Advanced fitness professionals understand that behind the countless desires to "firm up, tone up and get leaner" is a client with a body image disturbance to a greater or lesser degree. All too common today are fashion and fitness models that are thinner than 98% of American women. With 7 million girls and women and 1 million boys and men struggling with eating disorders, along with 8 out of 10 women unhappy with their reflection, body image and its association with exercise is an important element to consider when meeting a new client. Dissatisfaction with one's body is more of a deterrent to exercise than what you may imagine.
As an exercise behavioral scientist, I suggest trainers look at 4 dimensions of body image:
- Perceptual dimension: How your client "sees" her/himself in the mirror or imagines she/he looks. It's perception, not reality.
- Cognitive dimension: What your client thinks when he/she evaluates his/her body in terms of function and appearance.
- Emotional dimension: Positive and negative feelings your clients have in relation to their body's appearance and function. Do they feel pride or shame?
- Behavioral dimension: Things your client does that reflects negative or positive feelings about their bodies. This could mean clothes they wear, their connection to others in the gym, where they position themselves in a group – each gives a behavioral indication of their perceptions and feelings about their bodies.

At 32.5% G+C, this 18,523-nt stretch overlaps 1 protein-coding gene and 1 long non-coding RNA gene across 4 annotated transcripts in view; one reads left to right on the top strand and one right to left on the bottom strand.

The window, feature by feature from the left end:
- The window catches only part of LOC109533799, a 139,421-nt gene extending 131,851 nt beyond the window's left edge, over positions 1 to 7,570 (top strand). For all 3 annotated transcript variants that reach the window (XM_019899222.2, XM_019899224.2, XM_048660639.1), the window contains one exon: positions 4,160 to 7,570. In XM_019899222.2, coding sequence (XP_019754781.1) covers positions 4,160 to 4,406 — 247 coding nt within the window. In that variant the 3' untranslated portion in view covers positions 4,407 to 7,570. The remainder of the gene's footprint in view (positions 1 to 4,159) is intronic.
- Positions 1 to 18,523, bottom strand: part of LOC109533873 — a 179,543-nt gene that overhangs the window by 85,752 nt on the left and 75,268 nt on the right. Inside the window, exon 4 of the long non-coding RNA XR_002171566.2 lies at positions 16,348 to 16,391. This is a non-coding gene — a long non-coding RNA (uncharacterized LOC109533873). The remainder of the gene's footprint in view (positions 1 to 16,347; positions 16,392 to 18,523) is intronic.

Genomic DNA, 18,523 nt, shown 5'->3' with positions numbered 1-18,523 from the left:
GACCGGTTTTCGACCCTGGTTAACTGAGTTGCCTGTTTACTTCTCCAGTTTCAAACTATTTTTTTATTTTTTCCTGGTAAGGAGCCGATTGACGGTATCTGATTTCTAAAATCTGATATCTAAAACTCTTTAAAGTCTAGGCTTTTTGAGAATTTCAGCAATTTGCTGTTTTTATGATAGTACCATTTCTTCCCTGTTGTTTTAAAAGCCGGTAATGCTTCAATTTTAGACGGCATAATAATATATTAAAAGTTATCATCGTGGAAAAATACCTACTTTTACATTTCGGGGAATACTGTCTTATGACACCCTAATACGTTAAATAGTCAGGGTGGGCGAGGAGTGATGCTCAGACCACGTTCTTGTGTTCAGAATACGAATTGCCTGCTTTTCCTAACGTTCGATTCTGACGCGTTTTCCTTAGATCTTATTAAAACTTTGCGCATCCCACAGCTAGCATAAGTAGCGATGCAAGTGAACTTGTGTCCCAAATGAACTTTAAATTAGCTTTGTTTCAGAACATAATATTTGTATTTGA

Common sense tells us that those with positive body image generally have more positive self-esteem, are likely freer from anxiety and depression, and may well engage in fewer health-damaging behaviors. Research demonstrates that exercise can lead to notable improvements in body image for women and men. In fact, one study demonstrated that exercise can be as effective as a popular form of personal counseling in improving body image. Adding the value of improving health and physical fitness would seem to tip the scale in favor of exercise for helping improve body image in many clients.
It would appear that your work as a trainer may well enhance self-efficacy, provide an increased sense of physical functioning and improve physical fitness for those struggling with any or all of the four dimensions of body image disturbance. In fact, these mechanisms may well explain how exercise and improved body image are related.
Given this understanding of body image, it is wise for fitness professionals to include sensitive questioning about a client's thoughts, feelings and behaviors regarding body image. What specific worries do they harbor about being in a gym and about beginning an exercise program? Asking clients if they ever feel "uptight" about their figure or physique especially in the presence of others or are bothered by thoughts that others are evaluating them or feel shy displaying their figure in workout clothing may be too direct of an approach for some.
Using the "third person" technique may draw out these anxieties. For example, "Mary (or Bob), I've spoken with a number of clients who feel self-conscious or out of place in this club because of how they think they look compared to others, or what they believe others might be thinking about them. It's not uncommon. I'd like to discuss any thoughts like these you may have to be sure we successfully overcome any hurdles in your way of becoming more active and living healthier and better."
The focus is always properly on realistic, attainable, specific "can do" goals (SMART), that de-emphasize appearance and its associated language (not "looking good," but "great effort" and "good form"), and at a moderate to high effort.
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